By St.LukesHealth CEO Paul Lupo
In Australia, we have come to expect that we can access health treatment straight away.
However, sometimes accessing healthcare means having to wait for treatment, especially for those Australians without private health insurance.
Each year on April 1, health funds across Australia release their new premium rates for the coming 12 months and naturally consumers question whether they are receiving value for money through their private health insurance.
And it is a hard decision to make. The true cost of maintaining your health is not simple to calculate as you cannot foresee the need for, and the potential cost of treatment. For example, a simple hip replacement could cost you $30,000.
In comparison, if you have comprehensive car insurance and you decide to change to third-party insurance you know your potential loss is limited to the cost of replacing your car.
According to Private Healthcare Australia’s Annual High Claims 2018 Report, private health insurers paid more than 17,000 claims with benefits exceeding $10,000 for people aged under 30.
The highest claim for a private health insurance member under 30 was for a 16-year-old male with gastrointestinal bleeding with a cost of $221,195.
Despite the high potential costs of healthcare, many young Australians do not see the value in private health insurance and live by the belief that “it won’t happen to me”.
While wage growth has stagnated and household debt is at an all-time high, the rise of buy-now, pay-later services is touted as an alternative solution to those requiring urgent healthcare.
Buy-now, pay-later schemes are increasingly being promoted by some health providers, particularly optometrists, dentist and fertility clinics, meaning that high-value purchases – or access to treatment – can be made instantly.
Private health insurance provides peace of mind that when something does go wrong, you will be covered and have access to care in a timely manner.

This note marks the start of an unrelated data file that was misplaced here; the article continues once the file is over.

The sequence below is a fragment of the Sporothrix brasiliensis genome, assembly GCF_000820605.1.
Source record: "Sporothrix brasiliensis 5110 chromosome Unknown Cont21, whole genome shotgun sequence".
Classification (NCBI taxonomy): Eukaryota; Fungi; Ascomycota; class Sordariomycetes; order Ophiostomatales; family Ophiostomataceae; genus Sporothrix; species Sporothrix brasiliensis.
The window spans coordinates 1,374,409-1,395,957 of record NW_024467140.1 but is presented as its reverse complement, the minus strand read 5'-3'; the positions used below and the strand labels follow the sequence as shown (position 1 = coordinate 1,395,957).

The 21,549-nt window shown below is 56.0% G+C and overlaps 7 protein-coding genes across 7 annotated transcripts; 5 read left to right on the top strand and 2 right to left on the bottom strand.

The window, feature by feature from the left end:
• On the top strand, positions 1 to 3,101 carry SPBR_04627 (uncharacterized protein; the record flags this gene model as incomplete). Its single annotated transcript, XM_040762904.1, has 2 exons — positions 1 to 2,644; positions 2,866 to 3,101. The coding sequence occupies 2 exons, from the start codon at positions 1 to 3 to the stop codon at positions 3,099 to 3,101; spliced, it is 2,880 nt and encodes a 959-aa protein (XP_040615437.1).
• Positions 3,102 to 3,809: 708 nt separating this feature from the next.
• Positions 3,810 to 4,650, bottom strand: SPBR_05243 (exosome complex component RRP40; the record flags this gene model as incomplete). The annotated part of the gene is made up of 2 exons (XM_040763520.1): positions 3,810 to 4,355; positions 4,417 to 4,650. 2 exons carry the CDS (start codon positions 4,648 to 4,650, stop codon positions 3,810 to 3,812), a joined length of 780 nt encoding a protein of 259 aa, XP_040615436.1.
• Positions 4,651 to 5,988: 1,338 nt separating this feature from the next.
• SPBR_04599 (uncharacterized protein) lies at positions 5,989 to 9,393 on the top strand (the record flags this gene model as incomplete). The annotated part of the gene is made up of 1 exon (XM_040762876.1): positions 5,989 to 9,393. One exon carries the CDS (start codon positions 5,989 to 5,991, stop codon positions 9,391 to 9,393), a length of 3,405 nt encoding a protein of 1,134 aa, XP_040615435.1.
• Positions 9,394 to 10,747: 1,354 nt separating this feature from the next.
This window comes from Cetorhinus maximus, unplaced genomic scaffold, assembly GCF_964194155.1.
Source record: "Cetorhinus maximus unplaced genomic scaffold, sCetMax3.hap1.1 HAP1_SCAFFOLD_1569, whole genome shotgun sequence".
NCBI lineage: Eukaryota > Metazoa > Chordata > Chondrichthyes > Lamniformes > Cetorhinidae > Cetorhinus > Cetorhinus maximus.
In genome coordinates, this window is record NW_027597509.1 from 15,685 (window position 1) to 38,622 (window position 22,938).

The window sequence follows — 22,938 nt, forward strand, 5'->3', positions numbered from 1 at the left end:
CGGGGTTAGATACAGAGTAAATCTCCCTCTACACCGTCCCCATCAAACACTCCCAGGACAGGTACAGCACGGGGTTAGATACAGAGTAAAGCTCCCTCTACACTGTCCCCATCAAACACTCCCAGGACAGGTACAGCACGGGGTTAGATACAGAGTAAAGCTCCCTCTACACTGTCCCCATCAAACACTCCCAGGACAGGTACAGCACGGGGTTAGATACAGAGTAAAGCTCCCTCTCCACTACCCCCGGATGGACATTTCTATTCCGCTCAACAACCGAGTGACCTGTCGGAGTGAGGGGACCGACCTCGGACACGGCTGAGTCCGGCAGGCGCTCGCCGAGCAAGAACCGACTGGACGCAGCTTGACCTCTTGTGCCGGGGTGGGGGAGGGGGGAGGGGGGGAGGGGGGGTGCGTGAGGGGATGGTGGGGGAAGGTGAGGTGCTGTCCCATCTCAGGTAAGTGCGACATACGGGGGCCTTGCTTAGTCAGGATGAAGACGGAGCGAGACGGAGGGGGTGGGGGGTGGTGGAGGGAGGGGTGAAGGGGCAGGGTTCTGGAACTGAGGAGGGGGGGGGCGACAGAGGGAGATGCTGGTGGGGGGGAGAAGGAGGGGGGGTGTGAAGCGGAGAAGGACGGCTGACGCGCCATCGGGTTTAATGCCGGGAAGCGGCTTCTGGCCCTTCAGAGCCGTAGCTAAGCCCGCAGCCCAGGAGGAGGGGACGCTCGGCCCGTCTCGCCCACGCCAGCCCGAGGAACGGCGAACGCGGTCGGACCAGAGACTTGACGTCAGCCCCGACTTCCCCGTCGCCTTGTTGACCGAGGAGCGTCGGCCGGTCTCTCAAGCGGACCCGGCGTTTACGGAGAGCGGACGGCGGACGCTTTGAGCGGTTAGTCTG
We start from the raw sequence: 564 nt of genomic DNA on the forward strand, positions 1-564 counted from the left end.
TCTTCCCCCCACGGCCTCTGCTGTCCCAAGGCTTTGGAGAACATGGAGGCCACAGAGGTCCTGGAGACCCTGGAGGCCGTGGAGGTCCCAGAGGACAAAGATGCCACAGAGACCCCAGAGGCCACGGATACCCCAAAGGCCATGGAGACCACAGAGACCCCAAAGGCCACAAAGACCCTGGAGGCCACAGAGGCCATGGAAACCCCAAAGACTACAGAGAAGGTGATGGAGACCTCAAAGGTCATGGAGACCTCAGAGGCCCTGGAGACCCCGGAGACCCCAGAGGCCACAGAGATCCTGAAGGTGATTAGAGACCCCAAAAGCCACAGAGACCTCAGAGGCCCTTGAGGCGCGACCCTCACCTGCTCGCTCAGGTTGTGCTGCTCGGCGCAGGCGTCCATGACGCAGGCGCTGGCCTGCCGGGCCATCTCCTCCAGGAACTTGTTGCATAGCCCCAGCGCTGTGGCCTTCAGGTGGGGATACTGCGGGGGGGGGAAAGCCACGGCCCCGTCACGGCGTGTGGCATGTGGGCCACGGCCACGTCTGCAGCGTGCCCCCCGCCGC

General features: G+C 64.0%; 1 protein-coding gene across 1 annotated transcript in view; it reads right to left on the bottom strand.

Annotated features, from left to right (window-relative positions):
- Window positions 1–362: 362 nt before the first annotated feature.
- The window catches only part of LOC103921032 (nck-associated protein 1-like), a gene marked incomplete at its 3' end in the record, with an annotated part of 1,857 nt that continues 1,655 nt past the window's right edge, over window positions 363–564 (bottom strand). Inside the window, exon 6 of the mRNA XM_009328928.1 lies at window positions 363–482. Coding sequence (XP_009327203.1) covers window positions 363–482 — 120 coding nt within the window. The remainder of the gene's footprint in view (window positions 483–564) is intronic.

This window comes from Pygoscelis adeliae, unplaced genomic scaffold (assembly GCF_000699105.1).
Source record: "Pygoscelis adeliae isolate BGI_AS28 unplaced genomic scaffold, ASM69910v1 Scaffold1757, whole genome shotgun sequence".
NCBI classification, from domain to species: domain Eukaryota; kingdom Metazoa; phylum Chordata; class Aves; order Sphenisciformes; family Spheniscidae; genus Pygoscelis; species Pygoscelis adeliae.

There is a growing concern that young Australians without private health insurance risk becoming trapped in a cycle of debt to cover treatment, whether it be through credit cards, personal loans or buy-now, pay-later programs.
Health insurers offer general treatment cover, which provides members with benefit for dental and optical services. In a growing number of cases, insurers provide “gap-free” options meaning the member is left with no out-of-pocket cost.
In 2018, St.LukesHealth paid more than $9 million on preventative dental services on its Super Extras general treatment product, with 95 per cent of members having no out-of-pocket costs associated with their care.
Consumers are entitled to ask their dentist, optometrist, health insurer or hospital about any extra money they may have to pay for treatment. This is called informed financial consent and will ensure that you do not receive any financial surprises.
If you have private health insurance and are considering the value of your product when you receive your rates notice, I challenge you to think hard about the value and security your cover provides.
If you are not receiving value and don’t feel your level of cover is working for you, speak to your health insurer and ensure you are getting a product that is suitable for your lifestyle and financial needs.
Without it, could you afford to finance a significant health event or afford to be incapacitated for an extended period while waiting for treatment in the public system?
Health really is our most important asset and it is worth insuring.
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